[Python-Dev] Generator methods - "what's next" ?

Firephoenix firephoenix at wanadoo.fr
Sun Apr 5 19:25:56 CEST 2009

Stephen J. Turnbull a écrit :
> Firephoenix writes:
>  > I'm a little confused by the recent changes to the generator system...
> Welcome to the club.  It's not easy even for the gurus.  See the PEP
> 380 ("yield from") discussions (mostly on Python-Ideas).
>  > But I noticed then that all the other methods of the generator had 
>  > stayed the same (send, throw, close...), which gives really weird (imo) 
>  > codes :
>  > 
>  >    next(it)
>  >    it.send(35)
>  >    it.throw(Exception())
>  >    next(it)
>  >    ....
>  > 
>  > Browsing the web, I've found people troubled by that asymmetry, but no 
>  > remarks on its causes nor its future...
> Well, this kind of discussion generally belongs on c.l.py, but as far
> as I know, .next() is still present for generators but it's spelled
> .send(None).  See PEP 342.  It seems to me that the rationale for
> respelling .next() as .__next__() given in PEP 3114 doesn't apply to
> .send() and .throw(), since there is no syntax which invokes those
> methods magically.
> Also note that since next() takes no argument, it presumes no
> knowledge of the implementation of the iterator.  So specification as
> a function called "on" the iterator seems natural to me.  But .send()
> and .throw() are only useful if you know the semantics of their
> arguments, ie, the implementation of the generator.  Thus using method
> syntax for them seems more natural to me.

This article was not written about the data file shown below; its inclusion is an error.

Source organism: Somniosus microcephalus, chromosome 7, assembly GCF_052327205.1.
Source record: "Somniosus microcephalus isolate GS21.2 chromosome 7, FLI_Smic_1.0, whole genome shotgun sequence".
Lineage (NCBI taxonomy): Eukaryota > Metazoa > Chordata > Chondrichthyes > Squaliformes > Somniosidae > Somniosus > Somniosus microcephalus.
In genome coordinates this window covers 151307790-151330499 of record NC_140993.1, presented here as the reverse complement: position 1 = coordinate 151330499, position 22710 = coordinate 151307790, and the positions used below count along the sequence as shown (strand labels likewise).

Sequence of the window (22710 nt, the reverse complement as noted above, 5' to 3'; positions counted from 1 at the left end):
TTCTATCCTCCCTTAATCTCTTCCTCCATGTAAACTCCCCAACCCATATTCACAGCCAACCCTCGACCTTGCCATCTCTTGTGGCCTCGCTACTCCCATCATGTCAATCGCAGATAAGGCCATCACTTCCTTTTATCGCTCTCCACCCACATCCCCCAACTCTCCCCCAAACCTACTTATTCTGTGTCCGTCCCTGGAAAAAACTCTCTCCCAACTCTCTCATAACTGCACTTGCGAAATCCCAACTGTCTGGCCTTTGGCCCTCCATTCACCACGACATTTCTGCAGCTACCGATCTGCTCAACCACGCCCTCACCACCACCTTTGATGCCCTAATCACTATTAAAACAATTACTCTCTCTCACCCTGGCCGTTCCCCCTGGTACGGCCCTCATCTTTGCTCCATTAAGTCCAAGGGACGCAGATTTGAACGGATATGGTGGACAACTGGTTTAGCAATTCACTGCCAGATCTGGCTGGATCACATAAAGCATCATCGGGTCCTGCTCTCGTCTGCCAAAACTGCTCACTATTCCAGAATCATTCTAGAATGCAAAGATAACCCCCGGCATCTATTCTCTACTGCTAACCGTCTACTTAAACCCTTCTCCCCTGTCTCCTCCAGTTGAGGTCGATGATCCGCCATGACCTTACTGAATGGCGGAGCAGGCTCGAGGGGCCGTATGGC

> If you have some concrete suggestions you want to follow up to
> Python-Dev with, two remarks:
> The code presented above is weird because that code is weird, not
> because the generator methods are messed up.  Why would you ever write
> that code?  You need a plausible use case, one where a generator is
> the natural way to write the code, but it's not explicitly iterative.
> Second, the whole trend is the other direction, fitting generators
> naturally into Python syntax without using explicit invocation of
> methods.  Again, PEP 380 is an example (though rather specialized).
> As is the expression form of yield (half-successful in that no
> recv() syntax or builtin is needed, although .send() seems to be).  So
> the use case requested above will need to be compelling.
Whoups, now that you mention it, I discover other mailing-lists seemed 
more suitable for this subject... sorry

Actually I ran over an example like the following, in the case of a 
"reversed generator" that has to be activated by a first call to "next", 
before we're able to send data to the yield expression it has encountered.
But as you mention, send(None) would work as well, and this kind of 
"setup operation" had better be hidden in a function decorator or 
something like that.

 >    next(it) # init phase
 >    it.send(35)
 >    it.send(36)

pascal Chambon 

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